L’Incoronazione di Poppea review – Gardiner honours the genius of Monteverdi

Colston Hall, Bristol
Impressive playing by the English Baroque Soloists and standout performers including Kangmin Justin Kim make a memorable semi-staging

It’s not simply the ravishingly beautiful music that makes the experience of John Eliot Gardiner’s Monteverdi 450 project so involving: the frisson of this episode in the life of the tyrannical Roman emperor Nero, as told by 17th century Venetians, is that L’Incoronazione di Poppea – with its tangled machinations of power and lust – feels so wholly, uncannily, contemporary.

His countertenor defies belief … Kangmin Justin Kim and Hana Blažíková in L’Incoronazione di Poppea.
His countertenor defies belief … Kangmin Justin Kim and Hana Blažíková in L’Incoronazione di Poppea. Photograph: Colston Hall ©ShotAway

For his celebration of the 450th anniversary of Claudio Monteverdi’s birth, Gardiner has assembled a touring ensemble of remarkable quality, with a standout performance here from Korean-American Kangmin Justin Kim, as Nerone. His countertenor often defies belief with an elegant tone, instrumental agility and nuanced expressive colouring. It’s a sound to die for and Poppea will, though not in this opera. The ecstatic intertwining of Hana Blažíková’s soprano – all refinement and wholly idiomatic musical style – in Nerone and Poppea’s duets produced the most sublime moments, the intimacy of the English Baroque Soloists’ accompaniment judged to perfection. That Blažíková failed to embody Poppea’s manipulative ambition and ego was a drawback, but that is to carp. Bass Gianluca Buratto’s Seneca was excellent, while Marianna Pizzolato’s big mezzo made her a credibly vengeful Ottavia.

Gardiner’s musical characterisation and Elsa Rooke’s semi-staging brought great clarity to the hierarchy of lovers and their relationships, highlighting the servants’ delicious undercurrent of satire. The genius of Monteverdi could not be better honoured.

• At Usher Hall, Edinburgh, 17 August. Box office: 0131-228 1155.


Rian Evans

The GuardianTramp

Related Content

Article image
Monteverdi Choir/Gardiner – review

John Eliot Gardiner and the Monteverdi Choir celebrated their 50th anniversary with a glorious – if perhaps too manicured – period performance of the Vespers of 1610, writes Andrew Clements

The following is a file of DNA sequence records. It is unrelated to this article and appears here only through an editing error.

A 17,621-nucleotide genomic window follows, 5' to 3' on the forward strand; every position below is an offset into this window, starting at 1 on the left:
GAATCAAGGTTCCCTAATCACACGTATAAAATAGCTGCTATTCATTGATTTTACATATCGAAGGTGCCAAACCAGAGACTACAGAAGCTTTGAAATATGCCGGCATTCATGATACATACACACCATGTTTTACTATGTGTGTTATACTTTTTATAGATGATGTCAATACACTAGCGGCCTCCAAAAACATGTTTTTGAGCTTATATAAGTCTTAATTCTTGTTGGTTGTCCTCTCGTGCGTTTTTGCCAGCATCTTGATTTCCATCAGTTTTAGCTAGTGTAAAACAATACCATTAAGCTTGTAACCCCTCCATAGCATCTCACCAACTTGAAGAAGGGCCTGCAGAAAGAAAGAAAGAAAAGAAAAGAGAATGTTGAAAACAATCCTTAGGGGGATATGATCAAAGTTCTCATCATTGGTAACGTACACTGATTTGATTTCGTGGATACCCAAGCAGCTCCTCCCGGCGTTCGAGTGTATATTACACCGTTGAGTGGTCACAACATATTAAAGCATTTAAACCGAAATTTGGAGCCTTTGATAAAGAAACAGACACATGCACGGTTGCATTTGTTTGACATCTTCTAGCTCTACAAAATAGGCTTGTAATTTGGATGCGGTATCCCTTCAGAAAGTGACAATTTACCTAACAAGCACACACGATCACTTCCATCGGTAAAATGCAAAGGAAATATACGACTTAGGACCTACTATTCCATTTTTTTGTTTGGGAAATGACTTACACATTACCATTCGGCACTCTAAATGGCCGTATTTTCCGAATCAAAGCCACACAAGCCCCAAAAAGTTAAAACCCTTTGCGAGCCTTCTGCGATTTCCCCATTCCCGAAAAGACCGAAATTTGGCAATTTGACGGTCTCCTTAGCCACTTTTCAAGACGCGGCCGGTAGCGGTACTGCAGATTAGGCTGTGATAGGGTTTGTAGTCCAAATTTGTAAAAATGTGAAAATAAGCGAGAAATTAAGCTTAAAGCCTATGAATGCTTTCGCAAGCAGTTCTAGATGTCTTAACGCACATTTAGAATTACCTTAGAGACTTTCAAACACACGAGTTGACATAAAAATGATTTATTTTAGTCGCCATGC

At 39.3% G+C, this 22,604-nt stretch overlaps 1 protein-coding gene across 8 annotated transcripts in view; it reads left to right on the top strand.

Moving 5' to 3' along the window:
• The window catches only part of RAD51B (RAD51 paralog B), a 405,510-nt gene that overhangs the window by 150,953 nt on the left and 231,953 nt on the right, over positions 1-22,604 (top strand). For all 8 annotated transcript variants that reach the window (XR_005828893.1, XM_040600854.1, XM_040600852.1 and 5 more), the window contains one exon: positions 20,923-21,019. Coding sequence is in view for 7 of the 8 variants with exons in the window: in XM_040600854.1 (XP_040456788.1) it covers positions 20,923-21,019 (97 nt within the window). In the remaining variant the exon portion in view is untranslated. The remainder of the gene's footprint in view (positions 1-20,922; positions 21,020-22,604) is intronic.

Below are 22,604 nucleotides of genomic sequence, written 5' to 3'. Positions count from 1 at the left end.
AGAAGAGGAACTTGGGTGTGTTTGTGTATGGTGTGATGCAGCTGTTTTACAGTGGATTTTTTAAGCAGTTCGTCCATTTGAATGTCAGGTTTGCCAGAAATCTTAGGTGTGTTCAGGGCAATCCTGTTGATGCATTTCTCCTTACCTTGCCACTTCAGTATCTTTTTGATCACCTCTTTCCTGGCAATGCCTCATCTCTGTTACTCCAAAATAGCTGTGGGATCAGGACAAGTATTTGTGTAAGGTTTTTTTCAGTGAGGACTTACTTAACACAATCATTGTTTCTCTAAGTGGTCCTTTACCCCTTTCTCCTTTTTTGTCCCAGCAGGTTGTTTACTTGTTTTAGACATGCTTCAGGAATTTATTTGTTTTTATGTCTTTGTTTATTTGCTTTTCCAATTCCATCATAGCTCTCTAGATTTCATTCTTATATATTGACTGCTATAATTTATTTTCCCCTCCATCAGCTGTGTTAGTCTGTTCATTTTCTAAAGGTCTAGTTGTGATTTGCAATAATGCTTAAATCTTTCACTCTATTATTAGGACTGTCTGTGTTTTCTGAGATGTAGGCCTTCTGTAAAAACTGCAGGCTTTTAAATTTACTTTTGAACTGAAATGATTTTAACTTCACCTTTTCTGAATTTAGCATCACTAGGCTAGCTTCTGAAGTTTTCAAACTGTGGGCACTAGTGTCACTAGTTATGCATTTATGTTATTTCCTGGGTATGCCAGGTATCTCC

Andrew Clements

06, Mar, 2014 @2:18 PM

Monteverdi Choir/EBS/Gardiner – review
This concert marked the release of the last disc in John Eliot Gardiner's ambitious Bach Cantata Pilgrimage – and it showed the Monteverdi Choir and the English Baroque Soloists remain at the top of this game, writes Erica Jeal

Erica Jeal

14, Dec, 2010 @10:15 PM

Article image
L'Orfeo review – magical and memorable Monteverdi
Under John Eliot Gardiner and his exceptional group of musicians, every element in Monteverdi’s 1607 music drama was perfectly scaled and projected

Andrew Clements

29, May, 2017 @1:01 PM

Article image
Prom 54: ORR/Monteverdi Choir/Gardiner review – the demands of Missa Solemnis were thrillingly met

John Eliot Gardiner brought tremendous force to Beethoven's massive work, writes Tim Ashley

Tim Ashley

27, Aug, 2014 @3:34 PM

LSO/Gardiner – review

The Oedipus Rex was thrilling in this all-Stravinsky concert, writes Andrew Clements

Andrew Clements

26, Apr, 2013 @4:56 PM

ORR/John Eliot Gardiner – review

Former radical John Eliot Gardiner was better conducting Beethoven's Seventh than the Fourth, writes Martin Kettle

Martin Kettle

10, Nov, 2011 @7:00 PM

Article image
English Baroque Soloists/Gardiner review – revitalised Mozart
The immense skill of Mozart’s writing for wind, horn and violins was to the fore in EBS’s serene, precise performances of the composer’s last three symphonies

Rian Evans

18, Jan, 2016 @3:19 PM

Article image
ORR/Gardiner review – exhilarating 25th-anniversary celebration
Celebrating a quarter-century of sprucing up the 19th-century repertoire, John Eliot Gardiner’s Orchestre Révolutionnaire et Romantique showed their mettle with Beethoven and Berlioz, writes Martin Kettle

Martin Kettle

09, Nov, 2014 @11:56 AM

Monteverdi Choir/Gardiner – review
Virtuosic both compositionally and in the demands they make on performers, this sequence comprises a compendium of technical skills that display Bach's astonishing range, writes George Hall

George Hall

05, Oct, 2011 @6:00 PM

Monteverdi Choir/ORR/Gardiner – review

The second wondrous Barbican performance of the Missa Solemnis this year proves there are many roads to Beethoven, writes Martin Kettle

Martin Kettle

18, Oct, 2012 @4:49 PM